Details: (c) Daniel C Dennett 2003; Pub Penguin Books 2004; ISBN 0-140-28389-7
Verdict: Freedom Evolves is thought-provoking and engaging, but probably skippable unless you're really into this kind of thing.
Reasons for reading it: The issue of whether physics as we know it allows any possibility of free will is one that interests me very much. I've always taken it as a matter of faith that people have free will, but I've always been a bit uncomfortable with holding this, because everything I know about the way this universe works is either deterministic or random, not free. I'm not absolutist about materialism, but I come fairly close to it; evoking anything outside physical laws to explain any part of human experience is something I do extremely reluctantly and with great suspicion. Dennett's thesis is that, philosophically, it is possible to imagine free will in a purely deterministic (and non-theistic) system; of course, if it's logically possible it may also be physically possible in some way we haven't yet imagined.
Then, Dennett is very much part of an intellectual landscape where I like to play. I've heard him speak on one occasion, and a lot of the stuff I've read about – I think it can best be classified as philosophy of biology – refers to Dennett. So there were several factors pointing to my reading this book.
How it came into my hands: pseudomonas lent it to me (and brought it to my attention in the first place, thank you pseudomonas!)
Dennett is a very good communicator. He has a kind of jovial style, and makes abstruse concepts seem interesting and accessible, without sacrificing rigour. And he's open-minded about opposing views, providing serious discussion of theories which contradict his own rather than dismissing them, which I find most appealing. There are a lot of very cute and vivid images in Freedom Evolves, such as the role of randomness portrayed as a probability landscape inside a shaken snow-globe. For such dense material, FE is exceptionally readable.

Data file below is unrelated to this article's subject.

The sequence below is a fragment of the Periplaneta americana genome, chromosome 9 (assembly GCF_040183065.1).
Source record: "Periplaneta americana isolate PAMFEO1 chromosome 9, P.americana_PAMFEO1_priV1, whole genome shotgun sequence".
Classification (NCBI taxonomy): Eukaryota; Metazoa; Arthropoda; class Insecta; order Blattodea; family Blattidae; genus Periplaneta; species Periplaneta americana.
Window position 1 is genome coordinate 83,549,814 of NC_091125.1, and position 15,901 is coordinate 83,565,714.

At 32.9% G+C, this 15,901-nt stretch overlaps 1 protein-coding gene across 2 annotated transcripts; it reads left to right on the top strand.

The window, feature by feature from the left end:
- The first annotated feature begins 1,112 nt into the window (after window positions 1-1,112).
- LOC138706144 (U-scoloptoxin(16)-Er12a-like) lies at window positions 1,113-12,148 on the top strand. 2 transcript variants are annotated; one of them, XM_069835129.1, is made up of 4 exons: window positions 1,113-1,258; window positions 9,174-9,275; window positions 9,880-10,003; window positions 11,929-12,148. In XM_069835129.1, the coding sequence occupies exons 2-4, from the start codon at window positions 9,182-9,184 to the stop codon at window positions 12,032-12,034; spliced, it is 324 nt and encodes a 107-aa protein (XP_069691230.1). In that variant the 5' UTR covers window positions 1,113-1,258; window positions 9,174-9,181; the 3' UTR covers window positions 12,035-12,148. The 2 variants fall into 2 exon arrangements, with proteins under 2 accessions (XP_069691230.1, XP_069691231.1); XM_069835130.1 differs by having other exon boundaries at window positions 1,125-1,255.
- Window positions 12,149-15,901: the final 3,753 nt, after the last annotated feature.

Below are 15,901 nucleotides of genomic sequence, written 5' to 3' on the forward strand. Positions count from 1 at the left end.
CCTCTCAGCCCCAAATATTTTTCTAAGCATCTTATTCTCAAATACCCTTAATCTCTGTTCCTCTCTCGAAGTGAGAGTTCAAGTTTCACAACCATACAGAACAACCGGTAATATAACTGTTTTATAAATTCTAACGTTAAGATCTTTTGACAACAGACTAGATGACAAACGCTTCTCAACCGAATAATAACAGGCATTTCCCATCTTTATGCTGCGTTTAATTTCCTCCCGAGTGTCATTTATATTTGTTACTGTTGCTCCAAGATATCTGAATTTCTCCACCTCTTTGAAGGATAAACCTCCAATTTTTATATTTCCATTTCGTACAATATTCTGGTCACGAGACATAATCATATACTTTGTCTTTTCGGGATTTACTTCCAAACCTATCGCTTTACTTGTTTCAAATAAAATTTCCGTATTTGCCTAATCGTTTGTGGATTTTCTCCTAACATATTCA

About two thirds of FE is an overview of evolutionary biology and the ways you can and can't apply it to human society. This is extremely familiar to me; Dennett quotes at length from Dawkins' The Selfish Gene and Diamond's Guns, Germs and Steel, both of which I've read, and makes a lot of references to Ridley, Jones, Penrose, Hofstadter and the rest of that crowd. This is not at all a problem, and the presentation is not at all bad; skimpy on the molecular side, but the molecular side is not really the point of the book. I wouldn't recommend this particular book to someone who wants an overview, though; such a person could do a lot worse than the two books I've cited.
The rest is philosophy; I get the feeling the book is really written for amateur philosophers who happen to want to apply philosophy to biology, rather than for biologists like me who want to dabble in philosophy. It seems to assume more knowledge of philosophy than I really have (though maybe that's just because I know so much less about the philosophical aspects of this book than the biological ones). I'm not entirely sure I understand all Dennett's arguments, and there are some cases where I'm pretty sure I disagree with him. But he provides a lot of interesting material to think about; even disagreeing with him is quite educational.
The overall thrust of FE is plausible even if I'm not sure of some of the details. One thing that does come across very clearly is that relying on quantum randomness to explain free will is philosophically no better than relying on Special Creation or other divine interference. In general, FE is very good at conveying the idea that complex living systems can arise out of simple inorganic components without any sort of departure from a materialist world view. That doesn't necessarily prove that life and human intelligence did arise in this way, just that theism or violation of physics are not philosophically necessary to explain them. I do like the fact that Dennett is clear about the distinction; he very nicely demolishes Dawkins' anti-religion rant by pointing out that just because religion is a meme is not any kind of justification to assume religion is bad or incorrect.
I think rho would probably get on rather well with this book. And in general I'd recommend it to people who like to think about this kind of thing, but it's not something that everybody should rush out and read unless they're basically already interested.